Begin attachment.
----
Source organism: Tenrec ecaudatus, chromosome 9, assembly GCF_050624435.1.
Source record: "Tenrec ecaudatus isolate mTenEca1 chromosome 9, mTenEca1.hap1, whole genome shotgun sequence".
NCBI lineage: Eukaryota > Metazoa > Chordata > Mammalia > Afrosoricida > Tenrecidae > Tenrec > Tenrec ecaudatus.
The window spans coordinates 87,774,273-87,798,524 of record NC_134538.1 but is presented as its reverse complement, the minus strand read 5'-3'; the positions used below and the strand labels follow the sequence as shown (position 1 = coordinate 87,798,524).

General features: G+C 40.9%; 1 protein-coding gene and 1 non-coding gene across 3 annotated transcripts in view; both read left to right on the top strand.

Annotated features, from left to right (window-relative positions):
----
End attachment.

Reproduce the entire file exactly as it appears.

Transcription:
Source organism: Tenrec ecaudatus, chromosome 9, assembly GCF_050624435.1.
Source record: "Tenrec ecaudatus isolate mTenEca1 chromosome 9, mTenEca1.hap1, whole genome shotgun sequence".
NCBI lineage: Eukaryota > Metazoa > Chordata > Mammalia > Afrosoricida > Tenrecidae > Tenrec > Tenrec ecaudatus.
The window spans coordinates 87,774,273-87,798,524 of record NC_134538.1 but is presented as its reverse complement, the minus strand read 5'-3'; the positions used below and the strand labels follow the sequence as shown (position 1 = coordinate 87,798,524).

General features: G+C 40.9%; 1 protein-coding gene and 1 non-coding gene across 3 annotated transcripts in view; both read left to right on the top strand.

Annotated features, from left to right (window-relative positions):